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The British Prime Minister does not see an “immediate” solution to the paralysis of Ukrainian grain exports
MADRID, May 27. (EUROPE PRESS) –
British Prime Minister Boris Johnson declared on Friday his support for the idea of delivering the so-called Multiple Rocket Launch Systems (or MLRS) to Ukraine to empower Ukrainian forces in their operations against the Russian invasion.
These systems allow the launch of guided rockets or long-range missiles capable of even reaching Russian territory, an offensive bet that, in Johnson’s opinion, is the way to go instead of trying to reach a peace agreement with the Russian president, Vladimir Putin.
“How do you deal with a crocodile that is in the middle of eating your left leg?” Johnson asked himself in an interview with Bloomberg, about the behavior exhibited on the Russian president, whom he considered “is a guy who, definitely , he’s not trustworthy”.
Ukraine’s request to receive the MLRS has been received with great caution by several allied countries given the possibility, precisely, that its missiles will reach Russia, but Johnson has assured that its delivery would respond to eminently defensive purposes against “the brutal Russian artillery” .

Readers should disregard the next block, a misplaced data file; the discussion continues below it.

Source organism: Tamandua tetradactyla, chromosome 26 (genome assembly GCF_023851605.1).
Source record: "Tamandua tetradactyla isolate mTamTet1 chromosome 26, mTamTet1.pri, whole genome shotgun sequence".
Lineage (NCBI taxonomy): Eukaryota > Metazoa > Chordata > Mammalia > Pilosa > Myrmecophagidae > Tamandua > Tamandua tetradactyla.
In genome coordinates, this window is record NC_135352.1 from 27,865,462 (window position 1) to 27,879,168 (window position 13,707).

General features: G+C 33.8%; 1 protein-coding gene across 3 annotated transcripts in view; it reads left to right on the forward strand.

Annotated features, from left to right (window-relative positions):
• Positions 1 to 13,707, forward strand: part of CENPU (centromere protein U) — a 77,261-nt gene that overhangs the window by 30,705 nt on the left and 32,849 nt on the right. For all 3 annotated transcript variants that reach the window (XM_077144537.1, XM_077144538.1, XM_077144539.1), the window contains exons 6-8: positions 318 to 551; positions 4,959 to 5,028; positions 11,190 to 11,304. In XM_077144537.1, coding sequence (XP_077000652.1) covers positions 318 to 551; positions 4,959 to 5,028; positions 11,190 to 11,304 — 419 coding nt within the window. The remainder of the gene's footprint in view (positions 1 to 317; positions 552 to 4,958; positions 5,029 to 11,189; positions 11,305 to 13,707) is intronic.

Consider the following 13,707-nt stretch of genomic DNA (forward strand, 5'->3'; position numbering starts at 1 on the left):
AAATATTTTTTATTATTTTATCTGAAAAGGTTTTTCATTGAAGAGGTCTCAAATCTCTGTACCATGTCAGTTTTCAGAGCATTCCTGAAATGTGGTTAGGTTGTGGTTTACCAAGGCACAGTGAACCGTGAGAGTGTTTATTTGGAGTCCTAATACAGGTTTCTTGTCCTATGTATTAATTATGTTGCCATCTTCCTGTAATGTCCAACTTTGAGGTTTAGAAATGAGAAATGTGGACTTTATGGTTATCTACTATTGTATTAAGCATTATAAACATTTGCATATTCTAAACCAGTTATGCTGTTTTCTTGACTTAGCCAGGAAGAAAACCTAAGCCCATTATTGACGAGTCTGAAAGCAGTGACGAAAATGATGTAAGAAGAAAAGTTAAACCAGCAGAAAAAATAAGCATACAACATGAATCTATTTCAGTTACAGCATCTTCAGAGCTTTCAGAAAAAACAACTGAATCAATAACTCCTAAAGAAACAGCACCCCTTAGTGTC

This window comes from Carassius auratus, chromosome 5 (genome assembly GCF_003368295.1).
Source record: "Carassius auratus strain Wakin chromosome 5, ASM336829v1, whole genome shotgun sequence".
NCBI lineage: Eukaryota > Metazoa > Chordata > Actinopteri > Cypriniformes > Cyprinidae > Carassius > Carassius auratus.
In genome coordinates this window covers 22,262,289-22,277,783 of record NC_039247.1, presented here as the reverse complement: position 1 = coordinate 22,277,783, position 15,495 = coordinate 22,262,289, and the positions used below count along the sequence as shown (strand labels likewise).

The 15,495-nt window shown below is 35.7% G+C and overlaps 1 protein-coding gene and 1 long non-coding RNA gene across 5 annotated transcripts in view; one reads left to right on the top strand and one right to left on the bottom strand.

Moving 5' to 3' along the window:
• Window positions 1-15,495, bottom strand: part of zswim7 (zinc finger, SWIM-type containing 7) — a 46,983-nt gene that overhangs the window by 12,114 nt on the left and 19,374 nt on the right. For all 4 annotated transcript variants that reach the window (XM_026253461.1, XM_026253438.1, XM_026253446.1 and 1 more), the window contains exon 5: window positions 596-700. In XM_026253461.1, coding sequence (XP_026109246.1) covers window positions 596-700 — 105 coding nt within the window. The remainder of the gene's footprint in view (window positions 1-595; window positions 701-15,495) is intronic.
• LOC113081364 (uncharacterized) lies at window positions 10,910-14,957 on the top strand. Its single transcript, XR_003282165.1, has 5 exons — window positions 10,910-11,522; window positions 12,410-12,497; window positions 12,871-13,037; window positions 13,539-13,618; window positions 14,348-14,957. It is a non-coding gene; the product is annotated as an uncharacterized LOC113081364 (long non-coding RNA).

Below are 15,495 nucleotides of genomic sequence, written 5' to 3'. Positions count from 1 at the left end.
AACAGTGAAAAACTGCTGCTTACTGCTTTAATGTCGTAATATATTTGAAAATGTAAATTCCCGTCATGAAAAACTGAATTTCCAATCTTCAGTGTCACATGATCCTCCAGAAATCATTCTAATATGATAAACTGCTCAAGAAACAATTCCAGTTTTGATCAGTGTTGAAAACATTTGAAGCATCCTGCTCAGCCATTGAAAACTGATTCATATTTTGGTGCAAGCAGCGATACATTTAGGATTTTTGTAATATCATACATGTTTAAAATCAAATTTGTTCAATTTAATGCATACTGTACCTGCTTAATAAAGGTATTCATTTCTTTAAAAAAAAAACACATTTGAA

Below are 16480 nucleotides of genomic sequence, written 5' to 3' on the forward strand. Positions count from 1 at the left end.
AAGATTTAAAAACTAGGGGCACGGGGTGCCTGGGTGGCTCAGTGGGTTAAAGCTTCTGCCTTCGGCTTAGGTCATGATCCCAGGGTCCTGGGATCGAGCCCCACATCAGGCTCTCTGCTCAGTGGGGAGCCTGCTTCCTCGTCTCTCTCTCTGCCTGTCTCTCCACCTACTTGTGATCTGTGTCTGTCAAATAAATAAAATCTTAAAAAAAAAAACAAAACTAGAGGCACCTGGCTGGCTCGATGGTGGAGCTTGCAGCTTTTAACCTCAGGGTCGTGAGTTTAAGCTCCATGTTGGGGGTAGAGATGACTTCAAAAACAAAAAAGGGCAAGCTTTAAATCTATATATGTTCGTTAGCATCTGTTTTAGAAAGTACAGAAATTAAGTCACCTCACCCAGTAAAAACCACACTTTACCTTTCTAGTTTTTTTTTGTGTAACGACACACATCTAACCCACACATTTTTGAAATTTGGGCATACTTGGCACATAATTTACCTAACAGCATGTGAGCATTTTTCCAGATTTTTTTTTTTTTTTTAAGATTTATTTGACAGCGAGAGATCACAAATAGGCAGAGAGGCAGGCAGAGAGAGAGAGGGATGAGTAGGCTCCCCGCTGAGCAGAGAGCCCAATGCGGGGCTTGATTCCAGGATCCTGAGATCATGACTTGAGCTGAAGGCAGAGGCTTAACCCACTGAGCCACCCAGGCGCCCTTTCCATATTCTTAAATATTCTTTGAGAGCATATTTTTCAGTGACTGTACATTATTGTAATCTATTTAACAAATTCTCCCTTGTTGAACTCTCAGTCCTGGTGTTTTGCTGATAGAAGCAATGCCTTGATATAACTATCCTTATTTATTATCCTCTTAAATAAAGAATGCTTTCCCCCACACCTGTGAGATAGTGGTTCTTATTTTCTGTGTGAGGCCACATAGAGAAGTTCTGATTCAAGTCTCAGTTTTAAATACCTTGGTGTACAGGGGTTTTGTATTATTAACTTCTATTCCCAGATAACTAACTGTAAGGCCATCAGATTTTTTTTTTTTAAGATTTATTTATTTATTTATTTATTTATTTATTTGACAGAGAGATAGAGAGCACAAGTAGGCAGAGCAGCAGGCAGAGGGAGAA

In fact, in recent hours it has become known that the United States has begun to openly study this possibility, according to sources from the White House to CNN, with the delivery of MLRS and a light version, the so-called Rocket System M142 High Mobility Artillery Gun (HIMARS), trained to hit targets some 300 kilometers away.
In this sense, Johnson has urged the allied countries to make a decision soon because Russia “continues to eat ground” in the east of the country, where it has focused its operations in recent weeks and is making “slow but palpable progress”.
The prime minister has also referred to the humanitarian conflict caused by the paralysis of Ukrainian grain exports and the problem that it entails for the delivery of food aid to countries in need.
The Black Sea routes are currently blocked. Putin has offered the reopening of the sea passages under his control as long as he receives security guarantees in exchange, but Turkey relies on a 1936 agreement that enables it to regulate passage through the Bosphorus in time of war.
All this has led to an enormously complicated situation despite the fact that the British prime minister had a “good conversation” on this matter with the Turkish president, Recep Tayyip Erdogan.
However, Johnson did not offer good forecasts in the short term. “I am not going to deceive anyone. There is no immediate solution to this issue that we can reach with the snap of our fingers,” he lamented.